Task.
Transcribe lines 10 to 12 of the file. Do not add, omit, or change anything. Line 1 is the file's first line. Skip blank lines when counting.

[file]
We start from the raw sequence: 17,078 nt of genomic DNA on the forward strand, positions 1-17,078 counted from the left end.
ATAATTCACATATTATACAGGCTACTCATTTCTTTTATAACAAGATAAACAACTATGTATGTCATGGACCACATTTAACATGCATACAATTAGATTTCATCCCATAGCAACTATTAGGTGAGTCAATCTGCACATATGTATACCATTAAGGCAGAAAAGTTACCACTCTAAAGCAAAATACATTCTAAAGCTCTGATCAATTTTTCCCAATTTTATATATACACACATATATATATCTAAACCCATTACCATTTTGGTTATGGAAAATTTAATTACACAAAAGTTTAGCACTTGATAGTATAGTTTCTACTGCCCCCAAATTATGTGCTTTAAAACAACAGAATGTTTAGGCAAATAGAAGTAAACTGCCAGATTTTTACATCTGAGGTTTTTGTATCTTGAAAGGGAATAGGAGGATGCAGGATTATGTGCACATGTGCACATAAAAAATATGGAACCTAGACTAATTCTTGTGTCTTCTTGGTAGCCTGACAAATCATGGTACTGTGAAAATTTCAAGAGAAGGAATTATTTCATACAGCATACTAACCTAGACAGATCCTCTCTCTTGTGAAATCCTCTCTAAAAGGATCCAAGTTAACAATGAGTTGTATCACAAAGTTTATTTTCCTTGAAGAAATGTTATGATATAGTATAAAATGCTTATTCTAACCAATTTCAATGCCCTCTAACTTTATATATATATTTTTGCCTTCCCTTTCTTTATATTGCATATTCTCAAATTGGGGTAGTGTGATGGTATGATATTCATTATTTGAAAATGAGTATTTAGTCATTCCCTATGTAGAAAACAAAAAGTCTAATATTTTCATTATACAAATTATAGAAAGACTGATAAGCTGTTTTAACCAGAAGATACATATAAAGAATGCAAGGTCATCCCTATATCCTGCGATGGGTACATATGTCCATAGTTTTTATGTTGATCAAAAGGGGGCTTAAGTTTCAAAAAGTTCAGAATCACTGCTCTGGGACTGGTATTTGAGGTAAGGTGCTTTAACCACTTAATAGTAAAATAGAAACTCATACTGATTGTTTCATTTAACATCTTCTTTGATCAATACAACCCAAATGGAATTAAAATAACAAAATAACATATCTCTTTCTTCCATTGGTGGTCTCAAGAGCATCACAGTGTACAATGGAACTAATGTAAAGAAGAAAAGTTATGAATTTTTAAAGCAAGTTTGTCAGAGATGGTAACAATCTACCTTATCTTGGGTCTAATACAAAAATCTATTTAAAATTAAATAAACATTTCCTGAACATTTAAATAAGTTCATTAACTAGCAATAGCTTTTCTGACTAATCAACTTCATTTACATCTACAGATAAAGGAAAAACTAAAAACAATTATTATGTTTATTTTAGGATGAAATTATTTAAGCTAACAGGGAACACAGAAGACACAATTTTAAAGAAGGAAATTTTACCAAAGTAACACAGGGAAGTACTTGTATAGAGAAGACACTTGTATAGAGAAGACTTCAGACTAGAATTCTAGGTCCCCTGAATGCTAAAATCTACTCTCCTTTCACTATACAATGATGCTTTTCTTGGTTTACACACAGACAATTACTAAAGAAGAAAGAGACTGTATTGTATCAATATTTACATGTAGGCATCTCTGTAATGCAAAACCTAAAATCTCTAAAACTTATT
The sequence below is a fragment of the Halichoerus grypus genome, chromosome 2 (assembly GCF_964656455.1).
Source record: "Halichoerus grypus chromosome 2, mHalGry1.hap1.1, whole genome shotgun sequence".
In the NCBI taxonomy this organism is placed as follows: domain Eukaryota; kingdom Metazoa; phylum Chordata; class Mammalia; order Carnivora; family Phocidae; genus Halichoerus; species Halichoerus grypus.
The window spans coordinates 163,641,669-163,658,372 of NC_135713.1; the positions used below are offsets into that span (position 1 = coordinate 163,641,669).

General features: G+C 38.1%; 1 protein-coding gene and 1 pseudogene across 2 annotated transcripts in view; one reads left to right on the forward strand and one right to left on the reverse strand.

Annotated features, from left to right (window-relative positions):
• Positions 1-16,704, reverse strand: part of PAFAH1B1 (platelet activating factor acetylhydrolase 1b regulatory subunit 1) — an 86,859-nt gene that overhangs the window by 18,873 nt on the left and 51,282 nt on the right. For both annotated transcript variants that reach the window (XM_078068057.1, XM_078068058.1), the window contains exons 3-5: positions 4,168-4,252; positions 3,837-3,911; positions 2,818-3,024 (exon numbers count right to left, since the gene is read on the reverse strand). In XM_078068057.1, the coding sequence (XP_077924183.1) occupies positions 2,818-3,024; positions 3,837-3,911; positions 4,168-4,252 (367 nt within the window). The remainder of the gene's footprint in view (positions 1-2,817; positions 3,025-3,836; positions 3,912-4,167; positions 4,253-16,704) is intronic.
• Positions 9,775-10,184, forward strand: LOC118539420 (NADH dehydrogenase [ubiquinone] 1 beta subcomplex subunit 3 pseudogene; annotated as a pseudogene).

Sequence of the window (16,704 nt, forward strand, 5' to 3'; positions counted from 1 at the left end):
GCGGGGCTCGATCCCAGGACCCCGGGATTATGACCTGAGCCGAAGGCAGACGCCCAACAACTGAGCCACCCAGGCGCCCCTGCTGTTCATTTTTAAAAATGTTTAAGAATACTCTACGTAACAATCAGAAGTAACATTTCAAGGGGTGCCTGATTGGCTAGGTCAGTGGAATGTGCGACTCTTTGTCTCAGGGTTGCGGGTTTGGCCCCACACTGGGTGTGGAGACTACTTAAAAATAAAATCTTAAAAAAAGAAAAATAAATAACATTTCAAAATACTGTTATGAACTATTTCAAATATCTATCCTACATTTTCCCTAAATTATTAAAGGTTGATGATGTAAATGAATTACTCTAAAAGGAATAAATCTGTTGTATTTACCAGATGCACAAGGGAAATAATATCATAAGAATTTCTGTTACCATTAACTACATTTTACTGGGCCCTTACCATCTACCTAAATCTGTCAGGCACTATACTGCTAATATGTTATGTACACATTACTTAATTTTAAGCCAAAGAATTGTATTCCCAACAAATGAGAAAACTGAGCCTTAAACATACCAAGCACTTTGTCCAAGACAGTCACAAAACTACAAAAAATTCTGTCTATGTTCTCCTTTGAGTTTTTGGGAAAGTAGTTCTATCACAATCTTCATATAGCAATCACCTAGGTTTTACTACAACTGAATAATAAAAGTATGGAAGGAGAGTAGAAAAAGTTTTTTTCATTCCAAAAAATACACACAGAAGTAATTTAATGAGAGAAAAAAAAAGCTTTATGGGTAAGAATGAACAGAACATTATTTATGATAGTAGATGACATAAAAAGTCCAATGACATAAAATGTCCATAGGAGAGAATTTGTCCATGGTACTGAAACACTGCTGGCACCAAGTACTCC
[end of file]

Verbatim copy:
• Positions 9,775-10,184, forward strand: LOC118539420 (NADH dehydrogenase [ubiquinone] 1 beta subcomplex subunit 3 pseudogene; annotated as a pseudogene).

Sequence of the window (16,704 nt, forward strand, 5' to 3'; positions counted from 1 at the left end):
GCGGGGCTCGATCCCAGGACCCCGGGATTATGACCTGAGCCGAAGGCAGACGCCCAACAACTGAGCCACCCAGGCGCCCCTGCTGTTCATTTTTAAAAATGTTTAAGAATACTCTACGTAACAATCAGAAGTAACATTTCAAGGGGTGCCTGATTGGCTAGGTCAGTGGAATGTGCGACTCTTTGTCTCAGGGTTGCGGGTTTGGCCCCACACTGGGTGTGGAGACTACTTAAAAATAAAATCTTAAAAAAAGAAAAATAAATAACATTTCAAAATACTGTTATGAACTATTTCAAATATCTATCCTACATTTTCCCTAAATTATTAAAGGTTGATGATGTAAATGAATTACTCTAAAAGGAATAAATCTGTTGTATTTACCAGATGCACAAGGGAAATAATATCATAAGAATTTCTGTTACCATTAACTACATTTTACTGGGCCCTTACCATCTACCTAAATCTGTCAGGCACTATACTGCTAATATGTTATGTACACATTACTTAATTTTAAGCCAAAGAATTGTATTCCCAACAAATGAGAAAACTGAGCCTTAAACATACCAAGCACTTTGTCCAAGACAGTCACAAAACTACAAAAAATTCTGTCTATGTTCTCCTTTGAGTTTTTGGGAAAGTAGTTCTATCACAATCTTCATATAGCAATCACCTAGGTTTTACTACAACTGAATAATAAAAGTATGGAAGGAGAGTAGAAAAAGTTTTTTTCATTCCAAAAAATACACACAGAAGTAATTTAATGAGAGAAAAAAAAAGCTTTATGGGTAAGAATGAACAGAACATTATTTATGATAGTAGATGACATAAAAAGTCCAATGACATAAAATGTCCATAGGAGAGAATTTGTCCATGGTACTGAAACACTGCTGGCACCAAGTACTCC